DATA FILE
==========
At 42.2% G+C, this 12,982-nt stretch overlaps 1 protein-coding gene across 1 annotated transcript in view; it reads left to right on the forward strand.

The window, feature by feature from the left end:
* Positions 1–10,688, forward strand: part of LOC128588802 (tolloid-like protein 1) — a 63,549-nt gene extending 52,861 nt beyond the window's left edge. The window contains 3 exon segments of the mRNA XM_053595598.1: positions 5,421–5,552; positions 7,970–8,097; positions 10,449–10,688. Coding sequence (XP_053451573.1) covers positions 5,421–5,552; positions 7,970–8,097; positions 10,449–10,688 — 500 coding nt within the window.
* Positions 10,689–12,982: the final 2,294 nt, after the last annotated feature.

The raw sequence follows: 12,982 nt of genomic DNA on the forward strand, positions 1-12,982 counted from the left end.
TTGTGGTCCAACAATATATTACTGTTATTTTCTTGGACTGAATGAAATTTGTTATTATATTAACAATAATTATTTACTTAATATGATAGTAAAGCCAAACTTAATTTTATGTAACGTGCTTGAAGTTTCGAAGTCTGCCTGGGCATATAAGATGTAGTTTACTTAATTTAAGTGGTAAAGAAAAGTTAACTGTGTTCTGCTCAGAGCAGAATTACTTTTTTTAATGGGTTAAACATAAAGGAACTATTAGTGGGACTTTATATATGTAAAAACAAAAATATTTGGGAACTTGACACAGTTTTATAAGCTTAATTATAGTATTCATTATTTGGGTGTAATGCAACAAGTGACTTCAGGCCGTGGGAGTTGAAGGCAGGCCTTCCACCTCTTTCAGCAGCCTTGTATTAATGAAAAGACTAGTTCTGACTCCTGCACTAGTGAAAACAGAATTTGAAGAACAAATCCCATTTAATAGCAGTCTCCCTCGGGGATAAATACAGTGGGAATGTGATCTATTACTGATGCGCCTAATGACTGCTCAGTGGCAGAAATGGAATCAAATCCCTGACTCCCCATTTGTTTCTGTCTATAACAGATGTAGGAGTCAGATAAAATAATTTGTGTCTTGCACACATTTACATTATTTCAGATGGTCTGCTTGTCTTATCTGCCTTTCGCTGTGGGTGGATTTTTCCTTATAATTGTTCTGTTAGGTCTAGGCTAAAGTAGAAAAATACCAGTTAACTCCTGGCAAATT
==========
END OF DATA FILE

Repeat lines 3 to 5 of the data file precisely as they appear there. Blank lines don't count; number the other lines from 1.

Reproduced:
* Positions 1–10,688, forward strand: part of LOC128588802 (tolloid-like protein 1) — a 63,549-nt gene extending 52,861 nt beyond the window's left edge. The window contains 3 exon segments of the mRNA XM_053595598.1: positions 5,421–5,552; positions 7,970–8,097; positions 10,449–10,688. Coding sequence (XP_053451573.1) covers positions 5,421–5,552; positions 7,970–8,097; positions 10,449–10,688 — 500 coding nt within the window.
* Positions 10,689–12,982: the final 2,294 nt, after the last annotated feature.

The raw sequence follows: 12,982 nt of genomic DNA on the forward strand, positions 1-12,982 counted from the left end.